The Government is to give schools an extra £2m to improve the teaching of geography.
The campaign will be launched tonight by the former Monty Python star Michael Palin, whose travel documentaries have reinvigorated the television genre. He will highlight the importance of geography in tackling issues such as global warming, telling his audience: "If we don't understand geography, we can't properly understand the past, present or future of our planet."
The move follows a report from Ofsted, the education standards watchdog, which found that geography was the worst-taught subject in primary schools. The Government's exams watchdog, the Qualifications and Curriculum Authority, has further warned that the subject is in a "vicious circle of decline" in secondary schools. As a result, a generation of young people are not being properly educated about vital global issues, government education advisers say.
Figures show that GCSE entries in the subject have slumped by a third since 1996, and A-level take-up by about a quarter. In addition, about 25 per cent of lessons in secondary schools are taken by teachers not trained in the subject.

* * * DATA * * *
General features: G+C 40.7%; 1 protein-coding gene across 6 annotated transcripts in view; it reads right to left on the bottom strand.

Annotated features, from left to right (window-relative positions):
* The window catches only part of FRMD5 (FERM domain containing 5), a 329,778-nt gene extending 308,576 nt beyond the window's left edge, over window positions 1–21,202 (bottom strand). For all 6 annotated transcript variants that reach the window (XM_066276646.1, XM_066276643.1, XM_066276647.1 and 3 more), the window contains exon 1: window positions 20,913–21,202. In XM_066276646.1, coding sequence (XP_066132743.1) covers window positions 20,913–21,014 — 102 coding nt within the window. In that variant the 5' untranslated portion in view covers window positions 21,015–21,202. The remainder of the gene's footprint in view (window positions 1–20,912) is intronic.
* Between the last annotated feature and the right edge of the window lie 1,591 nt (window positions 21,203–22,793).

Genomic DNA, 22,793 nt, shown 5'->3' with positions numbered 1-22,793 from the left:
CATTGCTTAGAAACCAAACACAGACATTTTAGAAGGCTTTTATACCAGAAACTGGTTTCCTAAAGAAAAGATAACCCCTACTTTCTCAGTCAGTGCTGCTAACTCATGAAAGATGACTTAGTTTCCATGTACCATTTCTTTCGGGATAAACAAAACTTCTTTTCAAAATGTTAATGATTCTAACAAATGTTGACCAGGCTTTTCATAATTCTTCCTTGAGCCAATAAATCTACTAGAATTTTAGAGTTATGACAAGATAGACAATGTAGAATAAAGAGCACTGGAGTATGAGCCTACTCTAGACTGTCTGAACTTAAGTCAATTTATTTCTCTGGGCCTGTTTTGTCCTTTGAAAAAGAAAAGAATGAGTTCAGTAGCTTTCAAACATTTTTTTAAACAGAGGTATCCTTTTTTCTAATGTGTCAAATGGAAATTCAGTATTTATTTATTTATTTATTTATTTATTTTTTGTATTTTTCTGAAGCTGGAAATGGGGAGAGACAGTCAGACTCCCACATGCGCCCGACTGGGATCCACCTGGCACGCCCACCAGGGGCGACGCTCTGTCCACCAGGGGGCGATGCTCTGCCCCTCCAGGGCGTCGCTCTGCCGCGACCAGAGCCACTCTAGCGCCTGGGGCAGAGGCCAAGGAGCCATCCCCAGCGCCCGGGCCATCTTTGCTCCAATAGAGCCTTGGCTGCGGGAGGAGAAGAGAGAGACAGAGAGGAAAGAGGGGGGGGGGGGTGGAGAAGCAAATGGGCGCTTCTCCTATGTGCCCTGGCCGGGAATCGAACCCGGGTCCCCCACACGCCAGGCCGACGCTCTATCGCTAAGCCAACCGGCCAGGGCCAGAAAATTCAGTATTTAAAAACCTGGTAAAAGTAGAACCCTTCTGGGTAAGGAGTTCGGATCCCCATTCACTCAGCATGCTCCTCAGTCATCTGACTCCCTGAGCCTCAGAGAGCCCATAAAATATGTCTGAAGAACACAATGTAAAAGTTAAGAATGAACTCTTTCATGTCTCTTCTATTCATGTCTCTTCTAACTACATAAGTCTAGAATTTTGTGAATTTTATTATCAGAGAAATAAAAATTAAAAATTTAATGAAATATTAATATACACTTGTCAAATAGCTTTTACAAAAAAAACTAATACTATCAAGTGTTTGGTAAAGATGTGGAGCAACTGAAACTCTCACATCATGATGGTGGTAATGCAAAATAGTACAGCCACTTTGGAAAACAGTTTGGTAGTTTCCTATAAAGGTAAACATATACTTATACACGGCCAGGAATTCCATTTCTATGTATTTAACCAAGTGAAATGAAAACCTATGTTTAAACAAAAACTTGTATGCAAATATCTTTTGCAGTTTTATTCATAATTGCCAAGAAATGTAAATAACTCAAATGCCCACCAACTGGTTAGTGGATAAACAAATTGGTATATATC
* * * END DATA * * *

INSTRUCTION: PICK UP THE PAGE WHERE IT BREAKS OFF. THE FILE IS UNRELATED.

The number of pupils studying geography dwindled after it stopped being a compulsory subject on the school timetable for those over the age of 14. A similar fate has befallen modern foreign languages.
Rita Gardner, director of the Royal Geographical Society, said: "It is the only subject in the curriculum which can get to grips with issues like climate change, rises in the sea levels and vital national and global issues. There is an awful lot of good geography teaching in schools, but quite a high proportion of geography lessons are taught by non-specialist teachers in secondary schools.
She added that one reason for its decline was the fact that the geography curriculum had not been updated since the 1980s, when the national curriculum was first introduced in schools.
As a result of today's package, devised by Mrs Gardner and David Lambert, chief executive of the Geographical Association, - both of whom have now been appointed as advisers to the Education Secretary, Ruth Kelly - schools will be sent videos of celebrities visiting different parts of the world in a bid to make lessons more interesting. Every secondary school will also be sent a copy of Palin's book, Himalaya.
Lord Adonis, the schools minister, said: "The great thing about the Palin book is it shows the relationships between the places and the cultures. He is the equivalent for geography of what Simon Schama and David Starkey are in relation to history."
In addition to the celebrity videos, a squad of "geography ambassadors" will be recruited from the ranks of recent university graduates in the subject, to visit schools and tell pupils what a degree in geography can qualify them for.Reuse content